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Permanent URL to this publication: http://dx.doi.org/10.5167/uzh-6608

Platz, J; Baráth, K; Keller, E; Valavanis, A (2008). Disruption of the blood-brain barrier by intra-arterial administration of papaverine: a technical note. Neuroradiology, 50(12):1035-1039.

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Abstract

INTRODUCTION: Various endovascular techniques can be used to treat cerebral vasospasm after aneurysmal subarachnoid haemorrhage (SAH) including intra-arterial administration of vasodilator drugs such as papaverine or nicardipine and balloon dilatation of the affected vessel segment. Papaverine is known to have side effects, and we report a possible new one.
MATERIALS AND METHODS: After the treatment of cerebral vasospasm in a SAH patient by intra-arterial administration of papaverine into the left posterior cerebral artery, severe mesencephalic extravasation of blood and contrast media was detected.
RESULTS: After reviewing the literature, the authors conclude that interruption of the blood-brain barrier by papaverine most likely combined with a secondary hyperperfusion phenomena, and perhaps a direct toxic effect on brain tissue was the mechanism of this major complication.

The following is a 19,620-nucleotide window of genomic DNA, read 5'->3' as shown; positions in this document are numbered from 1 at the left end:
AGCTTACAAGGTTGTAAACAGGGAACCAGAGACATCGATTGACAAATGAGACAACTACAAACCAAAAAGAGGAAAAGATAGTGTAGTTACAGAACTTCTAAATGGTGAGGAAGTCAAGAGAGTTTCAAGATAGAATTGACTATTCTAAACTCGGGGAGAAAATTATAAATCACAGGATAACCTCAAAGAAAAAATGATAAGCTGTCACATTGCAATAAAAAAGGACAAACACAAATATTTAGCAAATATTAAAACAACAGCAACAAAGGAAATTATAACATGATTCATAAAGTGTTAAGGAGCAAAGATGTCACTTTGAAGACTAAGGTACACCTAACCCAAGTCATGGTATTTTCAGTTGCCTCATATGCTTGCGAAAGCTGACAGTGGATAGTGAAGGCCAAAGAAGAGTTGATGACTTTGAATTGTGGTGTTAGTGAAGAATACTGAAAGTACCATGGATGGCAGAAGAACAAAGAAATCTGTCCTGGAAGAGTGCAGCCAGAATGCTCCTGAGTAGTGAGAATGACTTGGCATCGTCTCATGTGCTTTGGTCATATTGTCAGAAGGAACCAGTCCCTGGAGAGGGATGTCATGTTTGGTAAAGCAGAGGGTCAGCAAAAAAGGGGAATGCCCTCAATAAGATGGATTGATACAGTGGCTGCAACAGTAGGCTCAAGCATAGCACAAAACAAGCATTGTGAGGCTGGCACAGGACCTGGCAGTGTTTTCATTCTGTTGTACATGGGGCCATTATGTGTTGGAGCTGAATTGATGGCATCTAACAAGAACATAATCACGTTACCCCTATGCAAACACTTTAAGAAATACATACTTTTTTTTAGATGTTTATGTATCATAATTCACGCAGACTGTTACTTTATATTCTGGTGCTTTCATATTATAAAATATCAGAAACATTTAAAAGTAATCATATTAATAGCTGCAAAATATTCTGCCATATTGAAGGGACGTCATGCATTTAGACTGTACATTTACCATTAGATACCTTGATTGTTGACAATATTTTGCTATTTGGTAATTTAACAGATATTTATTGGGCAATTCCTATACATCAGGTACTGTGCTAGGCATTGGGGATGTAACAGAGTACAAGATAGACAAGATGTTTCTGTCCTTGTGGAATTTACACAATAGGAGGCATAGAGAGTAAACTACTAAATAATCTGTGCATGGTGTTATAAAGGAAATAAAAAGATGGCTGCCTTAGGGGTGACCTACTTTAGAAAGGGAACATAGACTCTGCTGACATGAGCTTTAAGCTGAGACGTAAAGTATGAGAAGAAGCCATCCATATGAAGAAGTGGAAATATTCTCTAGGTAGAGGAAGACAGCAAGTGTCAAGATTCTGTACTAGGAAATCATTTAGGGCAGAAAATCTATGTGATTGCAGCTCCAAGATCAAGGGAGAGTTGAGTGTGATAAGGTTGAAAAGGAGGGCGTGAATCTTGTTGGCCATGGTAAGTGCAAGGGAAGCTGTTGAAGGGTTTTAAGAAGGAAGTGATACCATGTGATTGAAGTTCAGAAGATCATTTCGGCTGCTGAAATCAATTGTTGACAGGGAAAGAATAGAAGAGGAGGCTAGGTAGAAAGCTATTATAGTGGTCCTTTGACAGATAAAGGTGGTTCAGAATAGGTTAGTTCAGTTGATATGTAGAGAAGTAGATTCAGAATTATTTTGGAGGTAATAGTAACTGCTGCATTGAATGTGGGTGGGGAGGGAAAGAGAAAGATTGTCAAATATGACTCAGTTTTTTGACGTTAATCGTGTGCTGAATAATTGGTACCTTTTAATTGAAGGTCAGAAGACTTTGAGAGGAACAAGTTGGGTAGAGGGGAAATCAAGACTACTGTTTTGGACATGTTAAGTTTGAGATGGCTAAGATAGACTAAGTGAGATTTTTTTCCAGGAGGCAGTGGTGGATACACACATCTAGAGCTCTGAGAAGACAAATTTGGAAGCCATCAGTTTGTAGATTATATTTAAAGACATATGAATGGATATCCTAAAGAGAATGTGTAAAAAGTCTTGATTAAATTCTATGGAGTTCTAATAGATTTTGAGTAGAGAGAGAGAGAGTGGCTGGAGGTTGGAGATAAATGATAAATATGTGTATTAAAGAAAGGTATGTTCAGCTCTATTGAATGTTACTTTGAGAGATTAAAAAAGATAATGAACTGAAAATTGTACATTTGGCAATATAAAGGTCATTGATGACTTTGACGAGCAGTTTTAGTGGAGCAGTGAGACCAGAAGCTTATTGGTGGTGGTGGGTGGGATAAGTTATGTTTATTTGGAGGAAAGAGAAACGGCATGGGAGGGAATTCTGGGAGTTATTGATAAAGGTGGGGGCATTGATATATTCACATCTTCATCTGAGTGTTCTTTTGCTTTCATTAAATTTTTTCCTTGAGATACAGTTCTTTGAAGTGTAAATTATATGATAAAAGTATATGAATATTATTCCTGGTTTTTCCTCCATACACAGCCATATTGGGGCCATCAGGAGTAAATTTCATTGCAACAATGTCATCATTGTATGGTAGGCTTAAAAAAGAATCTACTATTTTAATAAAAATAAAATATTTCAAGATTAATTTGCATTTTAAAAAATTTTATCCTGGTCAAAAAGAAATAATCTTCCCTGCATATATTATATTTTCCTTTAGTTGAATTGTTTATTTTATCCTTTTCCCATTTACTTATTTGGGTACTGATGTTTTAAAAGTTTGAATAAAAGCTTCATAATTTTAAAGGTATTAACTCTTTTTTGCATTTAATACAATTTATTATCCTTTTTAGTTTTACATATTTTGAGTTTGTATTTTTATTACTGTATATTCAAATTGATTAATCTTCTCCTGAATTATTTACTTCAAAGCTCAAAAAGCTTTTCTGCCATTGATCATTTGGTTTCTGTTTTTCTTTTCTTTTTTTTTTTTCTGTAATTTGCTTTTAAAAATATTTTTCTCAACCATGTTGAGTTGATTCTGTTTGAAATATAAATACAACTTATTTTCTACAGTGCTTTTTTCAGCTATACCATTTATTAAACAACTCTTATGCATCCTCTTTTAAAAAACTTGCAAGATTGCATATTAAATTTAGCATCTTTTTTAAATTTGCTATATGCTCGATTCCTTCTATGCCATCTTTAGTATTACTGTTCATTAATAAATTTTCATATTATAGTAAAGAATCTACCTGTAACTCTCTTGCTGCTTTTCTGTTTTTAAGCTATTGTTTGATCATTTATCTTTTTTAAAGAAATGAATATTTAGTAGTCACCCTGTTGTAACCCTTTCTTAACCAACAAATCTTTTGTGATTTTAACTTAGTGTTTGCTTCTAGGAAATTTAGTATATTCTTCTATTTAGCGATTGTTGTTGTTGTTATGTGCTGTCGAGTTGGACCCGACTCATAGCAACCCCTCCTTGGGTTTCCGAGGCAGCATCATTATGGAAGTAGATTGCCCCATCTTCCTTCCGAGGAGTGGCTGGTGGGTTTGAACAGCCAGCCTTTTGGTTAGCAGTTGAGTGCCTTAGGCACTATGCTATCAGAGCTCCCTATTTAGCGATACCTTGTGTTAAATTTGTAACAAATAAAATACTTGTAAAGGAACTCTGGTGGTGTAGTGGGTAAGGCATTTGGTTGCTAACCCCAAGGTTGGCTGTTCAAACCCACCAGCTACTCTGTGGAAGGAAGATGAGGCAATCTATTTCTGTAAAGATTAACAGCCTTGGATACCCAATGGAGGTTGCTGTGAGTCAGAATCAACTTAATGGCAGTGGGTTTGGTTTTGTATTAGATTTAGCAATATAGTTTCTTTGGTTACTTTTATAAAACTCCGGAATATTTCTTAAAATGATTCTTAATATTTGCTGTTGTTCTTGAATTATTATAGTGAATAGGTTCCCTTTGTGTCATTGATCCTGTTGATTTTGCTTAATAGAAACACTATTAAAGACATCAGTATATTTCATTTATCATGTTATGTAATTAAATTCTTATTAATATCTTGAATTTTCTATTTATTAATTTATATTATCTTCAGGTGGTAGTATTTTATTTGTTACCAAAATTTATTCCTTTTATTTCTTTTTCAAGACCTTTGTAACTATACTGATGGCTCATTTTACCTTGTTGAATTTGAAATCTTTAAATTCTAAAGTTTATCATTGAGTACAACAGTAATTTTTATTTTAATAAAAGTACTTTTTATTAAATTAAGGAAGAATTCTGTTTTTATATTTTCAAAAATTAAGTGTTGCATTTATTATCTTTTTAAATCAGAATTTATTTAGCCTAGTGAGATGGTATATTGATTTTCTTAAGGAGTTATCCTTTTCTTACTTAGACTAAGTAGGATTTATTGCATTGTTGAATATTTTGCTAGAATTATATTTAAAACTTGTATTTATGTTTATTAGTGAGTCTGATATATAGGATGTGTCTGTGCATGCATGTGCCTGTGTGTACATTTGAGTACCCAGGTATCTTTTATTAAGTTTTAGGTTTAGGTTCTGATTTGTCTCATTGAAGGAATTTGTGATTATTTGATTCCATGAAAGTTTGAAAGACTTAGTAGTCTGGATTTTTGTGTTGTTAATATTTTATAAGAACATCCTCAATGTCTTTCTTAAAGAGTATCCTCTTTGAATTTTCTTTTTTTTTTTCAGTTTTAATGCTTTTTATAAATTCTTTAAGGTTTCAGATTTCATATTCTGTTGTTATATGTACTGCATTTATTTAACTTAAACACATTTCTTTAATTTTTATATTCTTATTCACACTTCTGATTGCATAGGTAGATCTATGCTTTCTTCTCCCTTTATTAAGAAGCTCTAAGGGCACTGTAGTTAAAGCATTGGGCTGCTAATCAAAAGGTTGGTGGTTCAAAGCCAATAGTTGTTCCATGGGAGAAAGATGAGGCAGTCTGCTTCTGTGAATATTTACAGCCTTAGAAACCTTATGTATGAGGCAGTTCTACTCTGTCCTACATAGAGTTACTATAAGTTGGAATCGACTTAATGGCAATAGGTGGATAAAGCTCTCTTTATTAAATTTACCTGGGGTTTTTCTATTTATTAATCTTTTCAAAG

CONCLUSION: In treating vasospasm in areas with a high density of perforating arteries, especially in the posterior circulation, papaverine should be used cautiously because a safe regimen has yet to be established. In this situation, alternative agents such as calcium channel blockers could be considered, but evidence-based data are still missing.

Item Type:Journal Article, refereed, original work
Communities & Collections:04 Faculty of Medicine > University Hospital Zurich > Clinic for Neuroradiology
DDC:610 Medicine & health
Language:English
Date:December 2008
Deposited On:12 Dec 2008 09:32
Last Modified:17 Jul 2014 19:48
Publisher:Springer
ISSN:0028-3940
Additional Information:The original publication is available at www.springerlink.com
Publisher DOI:10.1007/s00234-008-0455-x
PubMed ID:18791708
Citations:Web of Science®. Times Cited: 8
Google Scholar™
Scopus®. Citation Count: 8

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